NYT: US intelligence intercepts payments between Russia and Taliban – Abroad – News

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This confirmed the conclusion of US intelligence based on the testimony of captured militants that Russia had secretly paid the Taliban for killing US and its coalition soldiers in Afghanistan.

Although the United States has previously accused Russia of supporting the Taliban in general, according to other intelligence, analysts have ruled that the charges in question were linked to the rewards promised for the lives of Americans and their allies.

Investigators identified several Afghans involved in the operation. Two of the three sources in The New York Times say it is believed that one of the Afghans is now living in Russia.

Russia and the Taliban have denied the existence of such payments. The White House has not denied media coverage of the intelligence findings, but said the intelligence was not considered sufficiently substantiated to “personally” inform U.S. President Donald Trump.

Several leading US media have confirmed from sources close to the administration that the information was included in the written presidential briefing reports that are prepared for the US president on a daily basis.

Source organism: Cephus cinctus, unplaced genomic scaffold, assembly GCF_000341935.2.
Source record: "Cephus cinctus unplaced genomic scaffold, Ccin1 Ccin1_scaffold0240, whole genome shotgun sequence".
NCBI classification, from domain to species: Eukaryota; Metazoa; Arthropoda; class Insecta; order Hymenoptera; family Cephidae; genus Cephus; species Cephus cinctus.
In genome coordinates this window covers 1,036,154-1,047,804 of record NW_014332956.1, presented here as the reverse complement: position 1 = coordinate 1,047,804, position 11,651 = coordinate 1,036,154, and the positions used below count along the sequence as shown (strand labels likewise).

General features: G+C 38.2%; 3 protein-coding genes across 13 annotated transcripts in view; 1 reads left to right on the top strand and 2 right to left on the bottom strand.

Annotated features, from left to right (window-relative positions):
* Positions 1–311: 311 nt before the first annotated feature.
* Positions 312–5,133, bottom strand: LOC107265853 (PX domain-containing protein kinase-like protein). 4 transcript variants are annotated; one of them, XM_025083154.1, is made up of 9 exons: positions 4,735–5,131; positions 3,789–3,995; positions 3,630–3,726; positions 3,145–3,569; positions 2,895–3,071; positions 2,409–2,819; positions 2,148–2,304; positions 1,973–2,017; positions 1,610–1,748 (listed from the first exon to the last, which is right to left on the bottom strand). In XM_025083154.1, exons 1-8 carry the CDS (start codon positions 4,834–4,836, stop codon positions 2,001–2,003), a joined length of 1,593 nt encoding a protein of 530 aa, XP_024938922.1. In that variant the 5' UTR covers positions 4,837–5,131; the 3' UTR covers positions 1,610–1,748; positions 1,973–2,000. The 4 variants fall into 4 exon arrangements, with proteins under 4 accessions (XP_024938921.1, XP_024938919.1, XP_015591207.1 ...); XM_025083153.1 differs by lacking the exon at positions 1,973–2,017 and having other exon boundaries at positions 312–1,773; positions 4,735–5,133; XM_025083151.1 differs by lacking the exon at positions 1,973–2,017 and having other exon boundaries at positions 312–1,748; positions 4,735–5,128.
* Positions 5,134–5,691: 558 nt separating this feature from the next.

Two officials in The New York Times confirmed that the information had been included in a written report at the end of February.

Afghan officials confirmed this week that a number of local businessmen who had transferred money through the informal hawala system. They are suspected of acting as intermediaries between the Russian military intelligence service GRU and Taliban-linked militants.

A search of one businessman’s house has found half a million dollars, a provincial official told The New York Times. The newspaper had previously reported that the confiscation of a large sum of money was one of the first clues that prompted American analysts.

Three officials who told reporters in The New York Times that U.S. intelligence had intercepted payment data only agreed to speak anonymously.

The White House, the National Security Council and the Office of the Director of National Intelligence, John Ratcliffe, declined to comment and pointed to previous statements by Ratcliffe and other officials that the media coverage of Afghanistan was insufficient.



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